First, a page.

Distracted Driving Facts that Could Impact Your Car Accident Case
- September 17th, 2019
If you’ve been injured in a car accident, you’ve likely spent time trying to make sense of what happened. Why did the other driver act so erratically — maybe even crossing the centerline, running a red light, or plowing into the back end of your vehicle?
An increasing number of drivers are distracted by cell phones or GPS navigation. Today’s high-tech world is causing problems when it comes to focusing on the road.
Sending or reading a text takes your eyes off the road for five seconds. At 55 mph, that’s like driving the length of an entire football field with your eyes closed.
However, distracted driving can include other activities in addition to texting. Keep reading to discover more about distracted driving and how it could impact your car accident case.
Tennessee Statistics Show a Rising Trend
The number of accidents involving distracted drivers is increasing both nationally and in the state of Tennessee. Consider these statistics:
- In 2017 alone, 3,166 people were killed in the United States in motor vehicle crashes involving distracted drivers.
- Distracted driving crashes nearly doubled in the state of Tennessee between 2004 and 2014.
- Tennessee tops a nationwide list for distracted driving deaths due to cell phones according to a new study. With 7.2 cell phone-related distracted driving fatalities per 10 billion vehicle miles, the state is at five times the national average of fatalities due to cell phone distractions.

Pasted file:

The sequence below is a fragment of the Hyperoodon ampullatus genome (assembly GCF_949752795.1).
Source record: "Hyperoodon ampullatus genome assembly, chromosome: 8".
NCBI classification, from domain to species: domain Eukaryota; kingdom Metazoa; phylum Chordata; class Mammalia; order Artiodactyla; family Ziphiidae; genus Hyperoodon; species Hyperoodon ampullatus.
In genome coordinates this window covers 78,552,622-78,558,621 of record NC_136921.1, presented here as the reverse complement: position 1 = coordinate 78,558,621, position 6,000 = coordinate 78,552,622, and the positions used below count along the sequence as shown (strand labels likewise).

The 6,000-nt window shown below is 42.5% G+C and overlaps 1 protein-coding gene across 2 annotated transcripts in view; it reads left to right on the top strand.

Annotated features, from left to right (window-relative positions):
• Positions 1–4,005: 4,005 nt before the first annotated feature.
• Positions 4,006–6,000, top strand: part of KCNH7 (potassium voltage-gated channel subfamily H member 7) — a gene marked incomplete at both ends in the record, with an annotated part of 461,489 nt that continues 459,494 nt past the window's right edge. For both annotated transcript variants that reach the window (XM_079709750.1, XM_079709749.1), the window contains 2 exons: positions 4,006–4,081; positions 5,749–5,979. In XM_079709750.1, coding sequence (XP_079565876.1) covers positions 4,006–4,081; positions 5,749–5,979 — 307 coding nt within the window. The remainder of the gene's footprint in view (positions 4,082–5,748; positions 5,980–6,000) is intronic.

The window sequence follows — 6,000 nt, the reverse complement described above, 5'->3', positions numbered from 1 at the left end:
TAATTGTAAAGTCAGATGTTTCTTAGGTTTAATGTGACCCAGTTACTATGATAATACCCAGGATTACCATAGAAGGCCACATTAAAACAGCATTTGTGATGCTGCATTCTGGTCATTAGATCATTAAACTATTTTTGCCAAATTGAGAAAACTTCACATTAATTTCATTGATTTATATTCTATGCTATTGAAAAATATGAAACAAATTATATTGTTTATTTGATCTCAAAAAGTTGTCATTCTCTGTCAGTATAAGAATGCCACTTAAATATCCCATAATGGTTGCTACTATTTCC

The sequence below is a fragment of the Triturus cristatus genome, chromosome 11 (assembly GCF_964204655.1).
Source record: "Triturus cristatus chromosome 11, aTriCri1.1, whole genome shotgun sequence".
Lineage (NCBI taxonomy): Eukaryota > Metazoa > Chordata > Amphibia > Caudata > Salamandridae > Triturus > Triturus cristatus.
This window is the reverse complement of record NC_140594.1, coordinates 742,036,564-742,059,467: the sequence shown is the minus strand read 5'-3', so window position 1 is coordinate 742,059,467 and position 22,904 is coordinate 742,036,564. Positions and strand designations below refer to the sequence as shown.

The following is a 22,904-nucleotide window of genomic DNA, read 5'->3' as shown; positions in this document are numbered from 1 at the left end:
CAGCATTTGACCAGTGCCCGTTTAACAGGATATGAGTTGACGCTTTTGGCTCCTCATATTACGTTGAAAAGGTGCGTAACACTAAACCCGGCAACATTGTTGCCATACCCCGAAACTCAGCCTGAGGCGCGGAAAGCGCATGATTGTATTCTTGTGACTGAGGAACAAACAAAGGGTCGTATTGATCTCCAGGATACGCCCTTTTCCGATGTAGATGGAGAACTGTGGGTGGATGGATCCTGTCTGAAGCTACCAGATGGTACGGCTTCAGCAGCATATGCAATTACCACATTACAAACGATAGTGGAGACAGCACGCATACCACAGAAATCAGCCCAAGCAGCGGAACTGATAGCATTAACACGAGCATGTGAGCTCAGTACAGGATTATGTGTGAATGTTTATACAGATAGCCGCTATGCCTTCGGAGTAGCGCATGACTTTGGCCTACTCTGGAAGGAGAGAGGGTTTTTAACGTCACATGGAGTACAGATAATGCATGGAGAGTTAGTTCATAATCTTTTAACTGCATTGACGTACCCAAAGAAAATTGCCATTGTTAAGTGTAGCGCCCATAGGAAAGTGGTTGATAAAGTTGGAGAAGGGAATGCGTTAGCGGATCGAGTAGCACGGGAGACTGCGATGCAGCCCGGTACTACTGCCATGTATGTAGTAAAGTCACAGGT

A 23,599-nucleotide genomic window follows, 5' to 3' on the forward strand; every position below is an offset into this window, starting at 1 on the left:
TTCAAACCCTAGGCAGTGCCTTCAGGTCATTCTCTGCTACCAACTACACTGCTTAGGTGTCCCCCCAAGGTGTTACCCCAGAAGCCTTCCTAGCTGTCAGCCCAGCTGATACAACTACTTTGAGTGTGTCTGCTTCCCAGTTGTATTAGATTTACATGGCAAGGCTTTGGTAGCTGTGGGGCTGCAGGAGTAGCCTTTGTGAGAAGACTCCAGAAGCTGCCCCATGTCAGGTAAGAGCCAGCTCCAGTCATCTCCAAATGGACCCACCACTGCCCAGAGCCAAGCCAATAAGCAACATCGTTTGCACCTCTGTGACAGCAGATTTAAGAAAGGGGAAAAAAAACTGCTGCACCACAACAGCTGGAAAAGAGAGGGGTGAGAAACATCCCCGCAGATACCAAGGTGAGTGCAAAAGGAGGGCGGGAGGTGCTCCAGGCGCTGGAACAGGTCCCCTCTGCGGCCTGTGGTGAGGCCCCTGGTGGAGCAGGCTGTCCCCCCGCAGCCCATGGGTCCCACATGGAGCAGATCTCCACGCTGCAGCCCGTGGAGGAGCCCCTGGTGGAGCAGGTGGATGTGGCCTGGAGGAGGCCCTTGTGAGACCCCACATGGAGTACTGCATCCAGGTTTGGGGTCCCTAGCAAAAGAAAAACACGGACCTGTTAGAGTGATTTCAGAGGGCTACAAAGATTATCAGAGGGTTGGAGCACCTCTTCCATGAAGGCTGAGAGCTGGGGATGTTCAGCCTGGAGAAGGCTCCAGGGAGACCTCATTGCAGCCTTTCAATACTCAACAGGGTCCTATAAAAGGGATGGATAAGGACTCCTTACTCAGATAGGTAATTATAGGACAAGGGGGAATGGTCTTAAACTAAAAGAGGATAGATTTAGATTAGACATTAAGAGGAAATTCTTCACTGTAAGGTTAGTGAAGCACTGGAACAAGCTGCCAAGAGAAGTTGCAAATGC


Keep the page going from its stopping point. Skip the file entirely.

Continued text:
New 2019 TN Law Bans Holding Phone While Driving
In July 2019, it became illegal for Tennessee drivers to hold or physically support a phone while driving. If a driver is holding a phone and ends up in a wreck, they can be fined $100.
While this law is important, an investigation into an accident can still help determine if a driver was distracted by a phone conversation itself, even if they were using a hands-free device.
3 Types of Distracted Driving
There are three main ways drivers can be distracted:
- Visual – Your eyes are diverted from the road. You may be reading an email, looking at a map, or checking on your children or a pet in the backseat.
- Manual – You remove a hand from the steering wheel to hold a drink, adjust the radio, dial a number, or brush your hair.
- Cognitive – Your mind is not focused on the road. You may be absorbed in a phone conversation, thinking about your to-do list, or daydreaming about that beautiful house that just came on the market.
How Distracted Driving Can Affect an Insurance Settlement
If you’ve been injured in a car accident and the other driver is found to be at fault due to distracted driving, you will be eligible for compensation for:
- Medical bills
- Lost wages
- Vehicle damage
- Pain and suffering
There are two ways a driver can be found to be at fault for distracted driving: in a police report or through an investigation. If the police report does not clearly conclude that the other driver was distracted, an experienced car accident attorney can help investigate the accident. The lawyer may:
- Obtain cell phone records
- Talk to witnesses who may have seen the driver on a phone or engaged in other activities
- Determine if the driver has previously been involved in distracted driving cases
Get More Car Accident Resources
To learn more about important steps to take after a car accident, visit our complete online car accident guide.
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